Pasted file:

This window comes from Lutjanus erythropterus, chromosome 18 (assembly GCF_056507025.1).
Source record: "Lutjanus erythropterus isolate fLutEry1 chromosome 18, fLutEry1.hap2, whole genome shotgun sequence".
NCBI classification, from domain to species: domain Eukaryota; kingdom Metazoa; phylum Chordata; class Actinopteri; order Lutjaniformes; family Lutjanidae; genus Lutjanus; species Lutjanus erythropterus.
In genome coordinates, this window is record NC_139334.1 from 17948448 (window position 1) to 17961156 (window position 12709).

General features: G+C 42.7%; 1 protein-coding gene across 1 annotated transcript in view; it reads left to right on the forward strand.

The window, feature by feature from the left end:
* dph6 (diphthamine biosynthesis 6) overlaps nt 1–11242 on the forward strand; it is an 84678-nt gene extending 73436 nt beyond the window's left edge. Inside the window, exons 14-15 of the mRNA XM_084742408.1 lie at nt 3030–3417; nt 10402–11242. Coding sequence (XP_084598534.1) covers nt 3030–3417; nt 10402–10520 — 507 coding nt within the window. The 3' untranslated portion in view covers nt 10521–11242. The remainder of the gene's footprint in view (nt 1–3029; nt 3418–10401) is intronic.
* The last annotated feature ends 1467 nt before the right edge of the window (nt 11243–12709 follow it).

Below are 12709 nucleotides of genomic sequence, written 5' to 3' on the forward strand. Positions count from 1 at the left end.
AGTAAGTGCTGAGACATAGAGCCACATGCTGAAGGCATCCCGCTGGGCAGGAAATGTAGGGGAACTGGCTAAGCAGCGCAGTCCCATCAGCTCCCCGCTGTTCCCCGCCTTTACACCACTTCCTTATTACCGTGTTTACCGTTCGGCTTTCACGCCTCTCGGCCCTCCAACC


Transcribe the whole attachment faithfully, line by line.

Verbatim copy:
This window comes from Lutjanus erythropterus, chromosome 18 (assembly GCF_056507025.1).
Source record: "Lutjanus erythropterus isolate fLutEry1 chromosome 18, fLutEry1.hap2, whole genome shotgun sequence".
NCBI classification, from domain to species: domain Eukaryota; kingdom Metazoa; phylum Chordata; class Actinopteri; order Lutjaniformes; family Lutjanidae; genus Lutjanus; species Lutjanus erythropterus.
In genome coordinates, this window is record NC_139334.1 from 17948448 (window position 1) to 17961156 (window position 12709).

General features: G+C 42.7%; 1 protein-coding gene across 1 annotated transcript in view; it reads left to right on the forward strand.

The window, feature by feature from the left end:
* dph6 (diphthamine biosynthesis 6) overlaps nt 1–11242 on the forward strand; it is an 84678-nt gene extending 73436 nt beyond the window's left edge. Inside the window, exons 14-15 of the mRNA XM_084742408.1 lie at nt 3030–3417; nt 10402–11242. Coding sequence (XP_084598534.1) covers nt 3030–3417; nt 10402–10520 — 507 coding nt within the window. The 3' untranslated portion in view covers nt 10521–11242. The remainder of the gene's footprint in view (nt 1–3029; nt 3418–10401) is intronic.
* The last annotated feature ends 1467 nt before the right edge of the window (nt 11243–12709 follow it).

Below are 12709 nucleotides of genomic sequence, written 5' to 3' on the forward strand. Positions count from 1 at the left end.
AGTAAGTGCTGAGACATAGAGCCACATGCTGAAGGCATCCCGCTGGGCAGGAAATGTAGGGGAACTGGCTAAGCAGCGCAGTCCCATCAGCTCCCCGCTGTTCCCCGCCTTTACACCACTTCCTTATTACCGTGTTTACCGTTCGGCTTTCACGCCTCTCGGCCCTCCAACC